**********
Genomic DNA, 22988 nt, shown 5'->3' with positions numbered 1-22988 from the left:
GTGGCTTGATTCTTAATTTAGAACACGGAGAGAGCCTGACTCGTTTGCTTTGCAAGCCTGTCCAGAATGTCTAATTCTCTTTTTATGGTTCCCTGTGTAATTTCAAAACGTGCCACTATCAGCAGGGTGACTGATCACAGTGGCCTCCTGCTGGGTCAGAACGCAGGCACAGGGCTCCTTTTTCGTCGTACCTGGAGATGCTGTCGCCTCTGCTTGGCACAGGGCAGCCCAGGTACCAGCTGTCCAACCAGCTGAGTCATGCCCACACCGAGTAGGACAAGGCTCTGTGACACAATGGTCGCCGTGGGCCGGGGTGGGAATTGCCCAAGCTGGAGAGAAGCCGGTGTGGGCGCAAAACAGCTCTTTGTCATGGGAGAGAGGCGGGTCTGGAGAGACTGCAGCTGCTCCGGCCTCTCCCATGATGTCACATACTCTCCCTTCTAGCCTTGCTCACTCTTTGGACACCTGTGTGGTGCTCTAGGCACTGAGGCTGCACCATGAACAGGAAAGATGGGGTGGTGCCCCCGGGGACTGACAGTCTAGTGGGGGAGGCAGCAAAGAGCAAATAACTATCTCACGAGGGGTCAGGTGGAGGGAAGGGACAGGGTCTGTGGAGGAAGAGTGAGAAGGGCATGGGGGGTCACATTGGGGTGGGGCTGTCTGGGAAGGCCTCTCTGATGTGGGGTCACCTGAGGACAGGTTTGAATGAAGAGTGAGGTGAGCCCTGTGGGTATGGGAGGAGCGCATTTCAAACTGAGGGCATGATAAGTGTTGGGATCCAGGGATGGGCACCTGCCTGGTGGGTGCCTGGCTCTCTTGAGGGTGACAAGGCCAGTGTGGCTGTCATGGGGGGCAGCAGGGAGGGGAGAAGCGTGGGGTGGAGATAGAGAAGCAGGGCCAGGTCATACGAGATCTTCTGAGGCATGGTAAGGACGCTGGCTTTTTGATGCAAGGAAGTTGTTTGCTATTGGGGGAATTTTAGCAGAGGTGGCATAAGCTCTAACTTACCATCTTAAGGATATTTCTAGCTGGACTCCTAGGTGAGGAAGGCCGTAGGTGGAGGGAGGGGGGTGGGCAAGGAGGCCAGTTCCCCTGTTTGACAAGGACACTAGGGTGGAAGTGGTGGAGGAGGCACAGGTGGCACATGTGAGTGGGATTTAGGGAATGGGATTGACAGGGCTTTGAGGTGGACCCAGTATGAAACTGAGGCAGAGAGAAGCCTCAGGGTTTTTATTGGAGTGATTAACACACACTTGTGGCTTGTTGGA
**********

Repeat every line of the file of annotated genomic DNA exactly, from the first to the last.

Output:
Genomic DNA, 22988 nt, shown 5'->3' with positions numbered 1-22988 from the left:
GTGGCTTGATTCTTAATTTAGAACACGGAGAGAGCCTGACTCGTTTGCTTTGCAAGCCTGTCCAGAATGTCTAATTCTCTTTTTATGGTTCCCTGTGTAATTTCAAAACGTGCCACTATCAGCAGGGTGACTGATCACAGTGGCCTCCTGCTGGGTCAGAACGCAGGCACAGGGCTCCTTTTTCGTCGTACCTGGAGATGCTGTCGCCTCTGCTTGGCACAGGGCAGCCCAGGTACCAGCTGTCCAACCAGCTGAGTCATGCCCACACCGAGTAGGACAAGGCTCTGTGACACAATGGTCGCCGTGGGCCGGGGTGGGAATTGCCCAAGCTGGAGAGAAGCCGGTGTGGGCGCAAAACAGCTCTTTGTCATGGGAGAGAGGCGGGTCTGGAGAGACTGCAGCTGCTCCGGCCTCTCCCATGATGTCACATACTCTCCCTTCTAGCCTTGCTCACTCTTTGGACACCTGTGTGGTGCTCTAGGCACTGAGGCTGCACCATGAACAGGAAAGATGGGGTGGTGCCCCCGGGGACTGACAGTCTAGTGGGGGAGGCAGCAAAGAGCAAATAACTATCTCACGAGGGGTCAGGTGGAGGGAAGGGACAGGGTCTGTGGAGGAAGAGTGAGAAGGGCATGGGGGGTCACATTGGGGTGGGGCTGTCTGGGAAGGCCTCTCTGATGTGGGGTCACCTGAGGACAGGTTTGAATGAAGAGTGAGGTGAGCCCTGTGGGTATGGGAGGAGCGCATTTCAAACTGAGGGCATGATAAGTGTTGGGATCCAGGGATGGGCACCTGCCTGGTGGGTGCCTGGCTCTCTTGAGGGTGACAAGGCCAGTGTGGCTGTCATGGGGGGCAGCAGGGAGGGGAGAAGCGTGGGGTGGAGATAGAGAAGCAGGGCCAGGTCATACGAGATCTTCTGAGGCATGGTAAGGACGCTGGCTTTTTGATGCAAGGAAGTTGTTTGCTATTGGGGGAATTTTAGCAGAGGTGGCATAAGCTCTAACTTACCATCTTAAGGATATTTCTAGCTGGACTCCTAGGTGAGGAAGGCCGTAGGTGGAGGGAGGGGGGTGGGCAAGGAGGCCAGTTCCCCTGTTTGACAAGGACACTAGGGTGGAAGTGGTGGAGGAGGCACAGGTGGCACATGTGAGTGGGATTTAGGGAATGGGATTGACAGGGCTTTGAGGTGGACCCAGTATGAAACTGAGGCAGAGAGAAGCCTCAGGGTTTTTATTGGAGTGATTAACACACACTTGTGGCTTGTTGGA